In Oklahoma, marijuana is illegal for recreational use. However, its usage for medicinal purposes was legalized in 2018.
When considering the number of people who use it illegally for recreational purposes and legally for medicinal purposes, around 47.2% of Oklahoma residents over the age of 18—or more than 1.4 million people—are estimated to have used the drug in 2022, according to a report by Cannabis Public Policy Consulting.
That means when you’re on the road, there’s a good chance you’ll encounter drivers who are under the influence of this drug. If you’re involved in a crash where marijuana was a factor, it’s important to know how it may have contributed to the crash and whether its use can play a role in establishing liability for crash victims.
How Does Marijuana Affect a User’s Driving Ability?
Despite being legal for medicinal purposes in Oklahoma, it’s still illegal to drive under the influence of marijuana in the Sooner State, the same way it’s illegal to drive under the influence of alcohol with a blood alcohol content (BAC) of 0.08% or higher.
That’s because the psychoactive compound in marijuana called tetrahydrocannabinol (THC) negatively affects many skills that are required for safe driving. This can result in:
- Altered Perception and Sensory Skills: Marijuana can alter the user’s sense of time and space. This alteration can lead to misjudging speeds and distances, which are critical skills for safe driving.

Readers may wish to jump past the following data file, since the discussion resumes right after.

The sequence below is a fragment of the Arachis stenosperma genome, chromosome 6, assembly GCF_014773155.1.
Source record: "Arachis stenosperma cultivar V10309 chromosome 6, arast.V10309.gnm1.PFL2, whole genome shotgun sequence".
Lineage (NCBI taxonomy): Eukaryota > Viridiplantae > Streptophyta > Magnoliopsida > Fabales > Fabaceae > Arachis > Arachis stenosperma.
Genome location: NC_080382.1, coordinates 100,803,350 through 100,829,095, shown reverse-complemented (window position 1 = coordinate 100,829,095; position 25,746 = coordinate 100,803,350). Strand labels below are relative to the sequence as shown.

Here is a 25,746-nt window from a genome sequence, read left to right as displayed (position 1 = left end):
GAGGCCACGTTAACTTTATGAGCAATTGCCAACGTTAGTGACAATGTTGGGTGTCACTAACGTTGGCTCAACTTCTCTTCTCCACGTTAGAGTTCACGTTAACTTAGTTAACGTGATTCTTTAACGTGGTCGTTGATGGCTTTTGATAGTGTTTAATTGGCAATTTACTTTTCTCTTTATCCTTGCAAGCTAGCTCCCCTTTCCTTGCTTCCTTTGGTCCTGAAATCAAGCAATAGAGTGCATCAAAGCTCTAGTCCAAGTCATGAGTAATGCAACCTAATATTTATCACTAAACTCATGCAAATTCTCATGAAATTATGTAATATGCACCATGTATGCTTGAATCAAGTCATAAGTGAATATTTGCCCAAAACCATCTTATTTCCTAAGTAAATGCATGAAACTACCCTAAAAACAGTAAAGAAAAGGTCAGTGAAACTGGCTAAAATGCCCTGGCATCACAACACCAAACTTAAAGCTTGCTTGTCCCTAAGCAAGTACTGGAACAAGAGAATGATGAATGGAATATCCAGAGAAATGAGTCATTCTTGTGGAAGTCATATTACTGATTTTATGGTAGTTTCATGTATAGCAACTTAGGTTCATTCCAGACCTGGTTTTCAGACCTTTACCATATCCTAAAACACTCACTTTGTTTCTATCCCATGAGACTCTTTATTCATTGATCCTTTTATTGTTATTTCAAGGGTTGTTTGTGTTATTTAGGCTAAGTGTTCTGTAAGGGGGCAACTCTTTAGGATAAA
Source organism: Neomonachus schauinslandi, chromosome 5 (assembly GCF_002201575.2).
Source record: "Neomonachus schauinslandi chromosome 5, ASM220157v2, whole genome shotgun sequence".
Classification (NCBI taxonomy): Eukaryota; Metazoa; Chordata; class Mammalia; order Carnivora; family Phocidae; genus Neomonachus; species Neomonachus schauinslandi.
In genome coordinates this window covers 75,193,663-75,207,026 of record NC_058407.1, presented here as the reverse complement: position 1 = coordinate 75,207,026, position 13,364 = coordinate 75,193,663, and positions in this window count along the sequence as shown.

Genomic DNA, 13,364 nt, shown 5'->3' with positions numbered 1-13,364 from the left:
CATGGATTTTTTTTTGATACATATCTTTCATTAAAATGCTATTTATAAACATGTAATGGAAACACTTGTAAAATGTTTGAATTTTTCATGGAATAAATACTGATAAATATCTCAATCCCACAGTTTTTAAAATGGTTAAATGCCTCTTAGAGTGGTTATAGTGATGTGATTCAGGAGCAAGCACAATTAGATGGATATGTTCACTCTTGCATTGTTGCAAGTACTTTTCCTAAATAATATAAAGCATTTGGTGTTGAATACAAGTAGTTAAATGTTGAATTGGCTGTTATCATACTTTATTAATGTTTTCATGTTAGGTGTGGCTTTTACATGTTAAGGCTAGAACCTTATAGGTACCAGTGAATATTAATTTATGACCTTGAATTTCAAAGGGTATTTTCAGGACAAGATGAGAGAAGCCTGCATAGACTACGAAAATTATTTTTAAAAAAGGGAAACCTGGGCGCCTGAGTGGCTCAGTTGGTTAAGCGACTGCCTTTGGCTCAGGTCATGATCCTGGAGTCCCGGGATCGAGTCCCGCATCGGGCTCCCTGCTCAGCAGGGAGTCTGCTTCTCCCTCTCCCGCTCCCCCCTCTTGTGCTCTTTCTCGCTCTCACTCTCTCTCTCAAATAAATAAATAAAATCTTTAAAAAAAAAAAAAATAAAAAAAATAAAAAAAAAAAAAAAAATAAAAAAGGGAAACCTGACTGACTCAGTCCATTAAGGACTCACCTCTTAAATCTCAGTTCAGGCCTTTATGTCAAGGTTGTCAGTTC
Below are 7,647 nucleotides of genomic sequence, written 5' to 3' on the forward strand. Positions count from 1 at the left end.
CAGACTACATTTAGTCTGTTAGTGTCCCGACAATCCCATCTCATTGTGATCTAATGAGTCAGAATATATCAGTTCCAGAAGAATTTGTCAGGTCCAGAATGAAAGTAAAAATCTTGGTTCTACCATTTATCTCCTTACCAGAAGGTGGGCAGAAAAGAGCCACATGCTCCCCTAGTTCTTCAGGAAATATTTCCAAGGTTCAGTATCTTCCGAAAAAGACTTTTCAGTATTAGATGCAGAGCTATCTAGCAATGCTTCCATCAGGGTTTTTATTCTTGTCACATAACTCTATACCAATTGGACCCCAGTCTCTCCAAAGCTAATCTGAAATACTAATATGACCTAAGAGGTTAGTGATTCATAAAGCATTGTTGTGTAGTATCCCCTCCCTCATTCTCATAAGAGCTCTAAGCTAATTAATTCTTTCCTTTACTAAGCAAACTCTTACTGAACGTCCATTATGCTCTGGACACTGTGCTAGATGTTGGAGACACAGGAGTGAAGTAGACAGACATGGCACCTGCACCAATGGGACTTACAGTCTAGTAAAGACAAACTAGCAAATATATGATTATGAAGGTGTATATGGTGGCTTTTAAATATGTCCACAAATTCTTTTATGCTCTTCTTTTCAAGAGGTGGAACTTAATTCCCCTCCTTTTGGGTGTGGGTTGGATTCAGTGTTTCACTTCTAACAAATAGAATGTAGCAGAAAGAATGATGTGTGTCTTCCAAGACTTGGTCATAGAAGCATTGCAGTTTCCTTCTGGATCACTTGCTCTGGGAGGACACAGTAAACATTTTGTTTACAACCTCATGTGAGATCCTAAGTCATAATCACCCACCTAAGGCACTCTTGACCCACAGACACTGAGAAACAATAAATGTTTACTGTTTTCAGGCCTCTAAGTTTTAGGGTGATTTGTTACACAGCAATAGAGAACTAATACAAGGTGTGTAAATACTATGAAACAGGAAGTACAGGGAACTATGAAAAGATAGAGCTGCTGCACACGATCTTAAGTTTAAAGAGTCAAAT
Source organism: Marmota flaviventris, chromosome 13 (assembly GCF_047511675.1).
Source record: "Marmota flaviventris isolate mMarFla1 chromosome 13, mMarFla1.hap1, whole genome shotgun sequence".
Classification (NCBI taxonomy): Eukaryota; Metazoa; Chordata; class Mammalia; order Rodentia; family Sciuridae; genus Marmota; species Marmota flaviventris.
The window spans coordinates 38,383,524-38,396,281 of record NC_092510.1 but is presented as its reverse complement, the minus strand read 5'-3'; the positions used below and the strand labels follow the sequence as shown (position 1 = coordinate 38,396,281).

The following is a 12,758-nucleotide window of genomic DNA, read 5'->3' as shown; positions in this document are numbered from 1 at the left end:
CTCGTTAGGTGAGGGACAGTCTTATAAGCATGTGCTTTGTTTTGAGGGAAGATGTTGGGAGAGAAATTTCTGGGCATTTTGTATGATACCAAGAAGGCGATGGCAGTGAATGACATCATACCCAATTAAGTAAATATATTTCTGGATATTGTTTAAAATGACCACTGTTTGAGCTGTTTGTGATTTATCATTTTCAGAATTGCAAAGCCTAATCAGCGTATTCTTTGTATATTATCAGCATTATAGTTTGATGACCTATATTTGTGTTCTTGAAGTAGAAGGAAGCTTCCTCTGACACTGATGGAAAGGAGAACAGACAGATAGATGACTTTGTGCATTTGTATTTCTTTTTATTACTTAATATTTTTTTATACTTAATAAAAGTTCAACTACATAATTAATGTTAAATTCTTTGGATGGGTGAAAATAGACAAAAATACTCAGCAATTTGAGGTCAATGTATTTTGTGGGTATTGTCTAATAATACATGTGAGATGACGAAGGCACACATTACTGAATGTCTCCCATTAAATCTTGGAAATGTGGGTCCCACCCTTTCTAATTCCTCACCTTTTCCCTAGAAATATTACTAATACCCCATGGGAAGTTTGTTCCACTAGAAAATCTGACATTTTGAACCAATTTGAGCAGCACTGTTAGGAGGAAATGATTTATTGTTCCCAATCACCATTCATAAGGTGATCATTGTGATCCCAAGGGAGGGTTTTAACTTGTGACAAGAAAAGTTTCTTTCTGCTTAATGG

- Impaired Coordination: THC affects motor coordination and reaction times. Drivers under the influence of marijuana may have slower reaction times to unexpected events, such as another driver suddenly breaking or a pedestrian stepping out into the road, making it harder to respond quickly to avoid accidents.
- Reduced Concentration and Attention: Marijuana use can lead to difficulties in maintaining attention and concentration, which are essential for safe driving. Users might find it hard to focus on the multiple tasks required for driving, such as watching for pedestrians, monitoring traffic signals, and observing other vehicles.
- Impaired Judgment and Decision Making: THC can impair the user’s judgment. This impairment can lead to poor decision-making on the road, like misjudging the need to stop or yield, or making risky maneuvers.
- Drowsiness: Some strains of marijuana, especially those high in another compound called CBD (cannabidiol), can cause drowsiness or lethargy, which can be particularly dangerous when driving.
- Increased Anxiety or Paranoia: In some people, marijuana can induce anxiety or paranoia, which can distract the driver and impair their ability to operate the vehicle safely.
How Can You Prove a Driver Was Impaired by Marijuana During a Crash?
Proving that someone was under the influence of marijuana after a crash presents several challenges, primarily due to the nature of how marijuana is metabolized and detected in the body, as well as legal and scientific limitations.
Here are some of the key challenges:
- Lack of Reliable Roadside Testing: Unlike alcohol, for which there are effective and immediate roadside tests like breathalyzers, there is no universally accepted, quick test for marijuana impairment.
- THC Detection in Blood Tests: Blood tests can detect THC, but there are significant limitations. Small amounts of THC can remain in the bloodstream for days or weeks after use, especially in regular users, making it difficult to ascertain if the individual was impaired at the time of the accident.